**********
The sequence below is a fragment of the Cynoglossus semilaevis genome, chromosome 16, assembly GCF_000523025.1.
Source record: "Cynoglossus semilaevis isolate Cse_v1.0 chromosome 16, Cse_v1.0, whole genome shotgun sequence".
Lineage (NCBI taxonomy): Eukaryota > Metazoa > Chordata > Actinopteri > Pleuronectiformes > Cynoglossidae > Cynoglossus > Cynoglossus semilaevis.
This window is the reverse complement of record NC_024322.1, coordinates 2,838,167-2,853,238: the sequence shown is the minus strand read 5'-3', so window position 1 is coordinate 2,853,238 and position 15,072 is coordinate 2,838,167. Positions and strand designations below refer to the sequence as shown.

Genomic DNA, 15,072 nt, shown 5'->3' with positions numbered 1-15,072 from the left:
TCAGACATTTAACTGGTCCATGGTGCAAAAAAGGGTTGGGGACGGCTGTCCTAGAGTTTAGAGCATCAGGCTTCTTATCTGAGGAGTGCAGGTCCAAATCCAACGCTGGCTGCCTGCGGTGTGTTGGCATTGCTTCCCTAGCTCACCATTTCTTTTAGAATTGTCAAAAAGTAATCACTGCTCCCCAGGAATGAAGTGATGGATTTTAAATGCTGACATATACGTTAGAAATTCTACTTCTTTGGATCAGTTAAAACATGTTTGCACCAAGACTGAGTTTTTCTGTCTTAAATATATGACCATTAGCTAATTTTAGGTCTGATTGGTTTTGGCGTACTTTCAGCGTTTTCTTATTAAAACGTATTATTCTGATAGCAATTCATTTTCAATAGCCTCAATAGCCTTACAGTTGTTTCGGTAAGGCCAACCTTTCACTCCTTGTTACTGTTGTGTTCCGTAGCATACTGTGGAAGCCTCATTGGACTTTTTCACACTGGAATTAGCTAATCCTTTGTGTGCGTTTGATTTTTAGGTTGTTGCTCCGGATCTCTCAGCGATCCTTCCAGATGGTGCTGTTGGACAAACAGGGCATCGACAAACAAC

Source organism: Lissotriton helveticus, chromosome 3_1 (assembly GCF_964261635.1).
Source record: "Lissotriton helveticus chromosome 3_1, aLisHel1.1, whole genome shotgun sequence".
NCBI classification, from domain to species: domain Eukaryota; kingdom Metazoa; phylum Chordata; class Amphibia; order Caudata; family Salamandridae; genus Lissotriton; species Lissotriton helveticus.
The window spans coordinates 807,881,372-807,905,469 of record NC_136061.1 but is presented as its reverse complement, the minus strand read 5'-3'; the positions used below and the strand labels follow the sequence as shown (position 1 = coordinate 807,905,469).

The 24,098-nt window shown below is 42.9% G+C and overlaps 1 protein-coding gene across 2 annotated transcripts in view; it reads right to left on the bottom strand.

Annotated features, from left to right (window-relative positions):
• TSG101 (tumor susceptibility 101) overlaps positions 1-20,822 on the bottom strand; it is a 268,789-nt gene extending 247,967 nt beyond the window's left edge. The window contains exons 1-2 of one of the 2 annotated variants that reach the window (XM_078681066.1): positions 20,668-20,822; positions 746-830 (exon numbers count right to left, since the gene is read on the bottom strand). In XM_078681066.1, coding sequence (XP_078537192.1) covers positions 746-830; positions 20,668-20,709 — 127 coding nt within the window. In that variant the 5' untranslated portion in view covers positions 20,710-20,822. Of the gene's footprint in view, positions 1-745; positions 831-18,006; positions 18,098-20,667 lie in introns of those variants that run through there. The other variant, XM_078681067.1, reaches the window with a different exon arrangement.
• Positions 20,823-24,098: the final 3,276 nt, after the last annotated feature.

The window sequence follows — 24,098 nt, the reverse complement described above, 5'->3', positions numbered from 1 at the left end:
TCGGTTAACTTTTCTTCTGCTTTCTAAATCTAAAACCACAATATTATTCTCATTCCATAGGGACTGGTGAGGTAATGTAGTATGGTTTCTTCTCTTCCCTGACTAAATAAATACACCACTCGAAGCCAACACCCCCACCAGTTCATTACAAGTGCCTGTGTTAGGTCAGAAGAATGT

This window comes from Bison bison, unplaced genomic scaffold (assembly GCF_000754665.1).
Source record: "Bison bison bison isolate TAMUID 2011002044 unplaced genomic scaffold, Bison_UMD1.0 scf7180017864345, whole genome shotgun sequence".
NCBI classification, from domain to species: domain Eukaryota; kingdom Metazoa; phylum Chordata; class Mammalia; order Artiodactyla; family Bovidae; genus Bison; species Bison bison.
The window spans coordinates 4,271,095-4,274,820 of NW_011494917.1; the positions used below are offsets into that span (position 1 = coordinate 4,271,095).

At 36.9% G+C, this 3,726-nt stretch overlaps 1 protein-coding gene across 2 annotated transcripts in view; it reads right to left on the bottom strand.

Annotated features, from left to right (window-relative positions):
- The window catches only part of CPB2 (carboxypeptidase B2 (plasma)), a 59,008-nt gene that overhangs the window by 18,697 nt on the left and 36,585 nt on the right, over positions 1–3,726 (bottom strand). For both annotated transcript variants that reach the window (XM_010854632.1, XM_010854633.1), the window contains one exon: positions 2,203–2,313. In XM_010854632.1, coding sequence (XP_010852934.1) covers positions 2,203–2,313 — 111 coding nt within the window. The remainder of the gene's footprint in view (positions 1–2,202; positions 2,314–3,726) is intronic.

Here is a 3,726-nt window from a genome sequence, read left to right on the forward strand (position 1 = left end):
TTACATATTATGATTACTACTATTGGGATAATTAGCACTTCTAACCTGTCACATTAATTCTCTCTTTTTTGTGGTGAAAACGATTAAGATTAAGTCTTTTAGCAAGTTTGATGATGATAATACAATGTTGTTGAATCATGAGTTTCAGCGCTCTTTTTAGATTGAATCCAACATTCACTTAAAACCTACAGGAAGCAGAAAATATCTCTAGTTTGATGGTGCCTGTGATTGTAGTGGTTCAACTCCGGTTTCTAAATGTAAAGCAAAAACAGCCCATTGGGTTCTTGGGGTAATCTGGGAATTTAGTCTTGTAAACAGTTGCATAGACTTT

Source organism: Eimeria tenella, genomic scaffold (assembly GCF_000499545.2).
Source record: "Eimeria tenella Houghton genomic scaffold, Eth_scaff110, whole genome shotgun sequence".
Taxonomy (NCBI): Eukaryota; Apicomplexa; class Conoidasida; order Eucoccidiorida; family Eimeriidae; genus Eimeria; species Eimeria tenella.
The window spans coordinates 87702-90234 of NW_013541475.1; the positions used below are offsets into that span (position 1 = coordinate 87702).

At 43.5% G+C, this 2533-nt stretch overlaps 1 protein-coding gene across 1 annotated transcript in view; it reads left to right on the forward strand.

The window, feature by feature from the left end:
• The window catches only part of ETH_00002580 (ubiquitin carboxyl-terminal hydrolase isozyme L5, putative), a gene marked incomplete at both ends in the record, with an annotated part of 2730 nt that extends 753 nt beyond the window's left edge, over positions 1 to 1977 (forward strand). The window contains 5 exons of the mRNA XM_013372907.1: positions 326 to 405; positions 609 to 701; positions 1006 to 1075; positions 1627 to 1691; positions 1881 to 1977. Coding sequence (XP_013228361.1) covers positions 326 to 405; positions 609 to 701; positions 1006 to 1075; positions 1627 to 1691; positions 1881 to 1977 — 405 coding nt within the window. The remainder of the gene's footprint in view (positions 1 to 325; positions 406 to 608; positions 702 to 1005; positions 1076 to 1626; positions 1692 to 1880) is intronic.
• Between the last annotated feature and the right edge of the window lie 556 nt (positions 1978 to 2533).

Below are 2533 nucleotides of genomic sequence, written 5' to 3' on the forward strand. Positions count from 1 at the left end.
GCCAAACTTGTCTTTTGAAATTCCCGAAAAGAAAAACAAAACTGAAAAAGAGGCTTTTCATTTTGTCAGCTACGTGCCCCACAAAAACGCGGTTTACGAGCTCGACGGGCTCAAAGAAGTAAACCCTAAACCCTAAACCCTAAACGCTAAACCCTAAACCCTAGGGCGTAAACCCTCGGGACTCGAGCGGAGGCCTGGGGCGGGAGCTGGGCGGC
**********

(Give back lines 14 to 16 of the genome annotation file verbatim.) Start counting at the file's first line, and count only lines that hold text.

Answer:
• Positions 20,823-24,098: the final 3,276 nt, after the last annotated feature.

The window sequence follows — 24,098 nt, the reverse complement described above, 5'->3', positions numbered from 1 at the left end:
TCGGTTAACTTTTCTTCTGCTTTCTAAATCTAAAACCACAATATTATTCTCATTCCATAGGGACTGGTGAGGTAATGTAGTATGGTTTCTTCTCTTCCCTGACTAAATAAATACACCACTCGAAGCCAACACCCCCACCAGTTCATTACAAGTGCCTGTGTTAGGTCAGAAGAATGT